In this article we will discuss about the characters of Lepidocarpon.
Though Lepidocarpon is known only from its strobilus it has been widely held that it could have been borne on a Lepidophlois type of stem. The fossils of Lepidocarpon have been obtained from the coal strata in England and U.S.A.
The strobili were mososporangiate though the plant was heterosporous. The microsporophyll’s were like those of Lepidostrobus. Each microsporophyll was peltate and had an elongate microsporangium. The megasporophylls bore elongate microsporangia on their adaxial surface.
The jacket of the mega-sporangium extended at the apex to form a projection. The sporangium was enveloped by the flaps of a tissue which is termed as integument (Fig.57). But it is doubtful how far this terminology is appropriate. Because in reality this inegument is nothing but an upturning of the megasporophyll though many people believe it to be a special outgrowth artising from the megasporophyll.
There were four spores in a sporangium of which only one developed into the female gametophyte. The size of the gametophyte and the fact as to whether it completely or incompletely filled the sporangium are specific characters. Andrews and Pannel (1941) have reported several fertile mega-gametophytes with archegonia at the apex.
The mega-sporangial cavity also showed many spores of which at least some of them were the microspores of Lepidocarpon. This suggests that Lepidocarpon had something like an incipient pollination which is also seen in the extant genus Selaginella.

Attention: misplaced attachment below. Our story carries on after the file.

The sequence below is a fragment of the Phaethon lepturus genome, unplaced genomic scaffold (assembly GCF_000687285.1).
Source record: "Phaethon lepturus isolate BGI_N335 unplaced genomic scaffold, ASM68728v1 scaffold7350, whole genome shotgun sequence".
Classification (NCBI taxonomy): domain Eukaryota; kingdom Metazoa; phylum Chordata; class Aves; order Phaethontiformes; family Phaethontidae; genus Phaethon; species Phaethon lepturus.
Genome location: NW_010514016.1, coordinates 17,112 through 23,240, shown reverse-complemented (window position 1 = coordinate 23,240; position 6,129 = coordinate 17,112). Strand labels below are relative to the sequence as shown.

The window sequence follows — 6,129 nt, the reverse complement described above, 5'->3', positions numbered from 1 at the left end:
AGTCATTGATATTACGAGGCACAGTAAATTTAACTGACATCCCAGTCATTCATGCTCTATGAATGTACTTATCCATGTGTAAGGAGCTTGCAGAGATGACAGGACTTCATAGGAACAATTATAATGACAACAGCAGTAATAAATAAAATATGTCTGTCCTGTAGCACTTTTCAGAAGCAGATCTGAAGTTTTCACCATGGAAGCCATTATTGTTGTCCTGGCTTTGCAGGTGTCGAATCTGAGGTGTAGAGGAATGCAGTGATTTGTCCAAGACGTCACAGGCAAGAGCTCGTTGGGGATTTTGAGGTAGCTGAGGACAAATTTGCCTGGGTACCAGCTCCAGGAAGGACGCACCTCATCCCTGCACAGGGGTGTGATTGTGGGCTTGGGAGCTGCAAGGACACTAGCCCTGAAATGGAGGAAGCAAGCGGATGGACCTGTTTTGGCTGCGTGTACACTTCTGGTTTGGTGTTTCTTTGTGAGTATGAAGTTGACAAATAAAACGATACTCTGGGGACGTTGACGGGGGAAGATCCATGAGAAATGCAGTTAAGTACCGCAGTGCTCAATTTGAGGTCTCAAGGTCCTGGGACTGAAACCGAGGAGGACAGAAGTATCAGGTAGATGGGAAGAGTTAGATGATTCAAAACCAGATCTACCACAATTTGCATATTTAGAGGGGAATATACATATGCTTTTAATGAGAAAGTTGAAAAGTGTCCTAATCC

The one unique feature of Lepidocarpon which is not seen in any lycopods extinct or extant was the permanent retention of the mega-gametophyte within the sporangium thus marking a significant step towards the evolution of seed habit.
The megasporophylls were, ultimately liberated and on falling upon a suitable substratum the embryo developed into the sporophyte. It will be very interesting to analyse whether Lepidocarpon could be regarded as having attained a seed habit.
Most of the attributes of Lepidocarpon – an integument, a permanent retention of the female gametophyte, development of only one spore in the mega-sporangium, incipient pollination, all point out towards the seed like habit.
But a closer scrutiny reveals that all the seed like features are only superficial, for, the so called integument is a part of the megasporophyll and not of the mega-sporangium. Further there is no formation of pollen tube, no seed coat and in all probability the embryo did not have dormancy characteristic of true spermatophytes.
All these clearly show that though Lepidocarpaceae apparently possessed the attributes of a seed-habit (particularly in the permanent retention of the female gametophyte but the additional features to support such a retention were not sufficient) it did not reach the level of a seed habit and hence it could at best be regarded as a pseudo-spermatophyte.